Senate confirms Hagel for defense secretaryWASHINGTON -- A deeply divided Senate voted on Tuesday to confirm Republican Chuck Hagel to be the nation's next defense secretary, handing President Barack Obama's pick the top Pentagon job just days before billions of dollars in automatic, across-the-board budget cuts hit the military.
The vote was 58-41, with four Republicans joining the Democrats in backing the contentious choice. Hagel's only GOP support came from former colleagues Thad Cochran of Mississippi and Dick Shelby of Alabama as well as Mike Johanns of Nebraska and Rand Paul of Kentucky.
The vote came just hours after Republicans dropped their delay of the nomination and allowed it to move forward on a 71-27 vote.
During a Tuesday afternoon conference call, Sen. Joe Manchin, D-W.Va., said he voted against a filibuster to prevent Hagel from becoming Secretary of Defense. Manchin then voted to approve his appointment.
Manchin mentioned President Dwight D. Eisenhower's warning to "beware of the military-industrial complex. We have to be. We have more private military contractors than ever, working at higher costs and spending more. ... But we also have to maintain a strong military to fight the war on terror."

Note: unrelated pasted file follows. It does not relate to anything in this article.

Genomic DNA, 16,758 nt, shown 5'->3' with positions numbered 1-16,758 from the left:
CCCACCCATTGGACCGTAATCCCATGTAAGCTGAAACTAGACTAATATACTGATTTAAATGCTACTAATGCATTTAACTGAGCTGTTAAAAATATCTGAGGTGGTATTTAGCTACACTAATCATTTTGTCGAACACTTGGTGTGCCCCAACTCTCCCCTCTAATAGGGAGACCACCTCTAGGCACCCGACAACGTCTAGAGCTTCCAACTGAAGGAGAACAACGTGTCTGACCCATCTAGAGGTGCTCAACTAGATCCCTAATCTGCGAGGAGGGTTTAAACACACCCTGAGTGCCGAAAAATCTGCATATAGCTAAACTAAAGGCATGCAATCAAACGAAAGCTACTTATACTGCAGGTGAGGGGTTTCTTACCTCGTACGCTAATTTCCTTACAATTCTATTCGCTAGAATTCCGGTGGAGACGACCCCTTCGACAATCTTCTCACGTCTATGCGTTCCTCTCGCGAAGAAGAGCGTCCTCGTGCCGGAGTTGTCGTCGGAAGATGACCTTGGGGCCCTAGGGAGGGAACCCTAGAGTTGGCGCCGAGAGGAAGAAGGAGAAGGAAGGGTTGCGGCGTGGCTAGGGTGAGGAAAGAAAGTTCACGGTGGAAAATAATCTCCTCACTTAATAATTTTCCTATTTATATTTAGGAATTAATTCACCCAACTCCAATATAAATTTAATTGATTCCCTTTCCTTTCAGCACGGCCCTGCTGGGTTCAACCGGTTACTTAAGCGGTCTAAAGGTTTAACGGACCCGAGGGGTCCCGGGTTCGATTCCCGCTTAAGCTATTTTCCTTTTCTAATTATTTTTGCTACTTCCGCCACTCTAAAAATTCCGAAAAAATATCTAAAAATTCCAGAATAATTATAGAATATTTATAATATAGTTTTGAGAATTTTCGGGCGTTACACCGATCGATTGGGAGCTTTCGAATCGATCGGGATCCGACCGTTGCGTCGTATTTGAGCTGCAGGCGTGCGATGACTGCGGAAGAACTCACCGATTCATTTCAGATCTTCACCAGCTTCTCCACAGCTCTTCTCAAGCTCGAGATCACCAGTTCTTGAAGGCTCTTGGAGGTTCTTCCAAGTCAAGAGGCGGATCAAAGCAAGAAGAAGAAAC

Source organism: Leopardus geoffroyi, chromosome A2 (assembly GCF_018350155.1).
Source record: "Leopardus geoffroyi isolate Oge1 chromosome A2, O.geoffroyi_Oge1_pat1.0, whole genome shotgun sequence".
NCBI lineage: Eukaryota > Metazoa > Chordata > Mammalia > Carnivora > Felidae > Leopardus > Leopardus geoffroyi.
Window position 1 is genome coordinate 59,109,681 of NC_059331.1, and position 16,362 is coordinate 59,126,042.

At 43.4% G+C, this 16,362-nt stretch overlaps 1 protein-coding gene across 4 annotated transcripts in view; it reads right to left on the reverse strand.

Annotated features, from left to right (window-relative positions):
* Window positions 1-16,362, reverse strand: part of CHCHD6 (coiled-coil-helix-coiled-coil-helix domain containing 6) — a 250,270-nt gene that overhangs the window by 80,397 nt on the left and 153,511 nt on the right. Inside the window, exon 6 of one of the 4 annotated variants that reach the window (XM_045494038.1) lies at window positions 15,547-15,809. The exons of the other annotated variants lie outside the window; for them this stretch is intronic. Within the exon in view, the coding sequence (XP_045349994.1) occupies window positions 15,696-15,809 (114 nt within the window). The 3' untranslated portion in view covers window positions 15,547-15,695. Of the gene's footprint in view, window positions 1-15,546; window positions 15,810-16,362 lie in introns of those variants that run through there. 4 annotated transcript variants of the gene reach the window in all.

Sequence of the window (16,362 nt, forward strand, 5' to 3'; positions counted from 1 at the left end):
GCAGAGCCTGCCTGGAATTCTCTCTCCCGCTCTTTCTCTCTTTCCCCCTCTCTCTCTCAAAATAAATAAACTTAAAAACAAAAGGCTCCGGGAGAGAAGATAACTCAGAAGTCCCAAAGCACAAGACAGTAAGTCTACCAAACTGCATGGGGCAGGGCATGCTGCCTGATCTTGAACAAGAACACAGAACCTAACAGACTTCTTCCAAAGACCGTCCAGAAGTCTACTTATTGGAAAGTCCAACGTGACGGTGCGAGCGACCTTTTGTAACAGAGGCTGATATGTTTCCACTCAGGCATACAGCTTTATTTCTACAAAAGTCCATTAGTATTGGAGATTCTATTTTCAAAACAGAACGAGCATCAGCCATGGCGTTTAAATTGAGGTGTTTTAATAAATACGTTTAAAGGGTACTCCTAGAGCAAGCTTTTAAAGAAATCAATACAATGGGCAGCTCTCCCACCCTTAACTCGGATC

Hagel, 66, a former two-term Nebraska senator and twice-wounded Vietnam combat veteran, succeeds Defense Secretary Leon Panetta. Hagel is expected to be sworn in at the Pentagon on Wednesday.
Republicans had opposed their onetime colleague, casting him as unqualified for the job, hostile toward Israel and soft on Iran.
Republican Sen. John McCain of Arizona said several GOP lawmakers had "a lot of ill will" toward the moderate Republican for his criticism of President George W. Bush over the Iraq war and his backing for Democratic candidates. McCain voted against his onetime friend and fellow Vietnam veteran.
Obama portrayed the war-tested Hagel as a man who understands that conflict is not an abstraction and called him the "leader that our troops deserve."
Hagel joins Obama's retooled second-term, national security team of Secretary of State John Kerry and CIA Director-designate John Brennan at a time of uncertainty for a military emerging from two wars and fighting worldwide terrorism with smaller, deficit-driven budgets.
Among his daunting challenges are deciding on troop levels in Afghanistan as the United States winds down its combat presence and dealing with $46 billion in budget cuts set to kick in on Friday. He also will have to work with lawmakers who spent weeks vilifying him.
Republicans insisted that Hagel was battered and bloodied after their repeated attacks.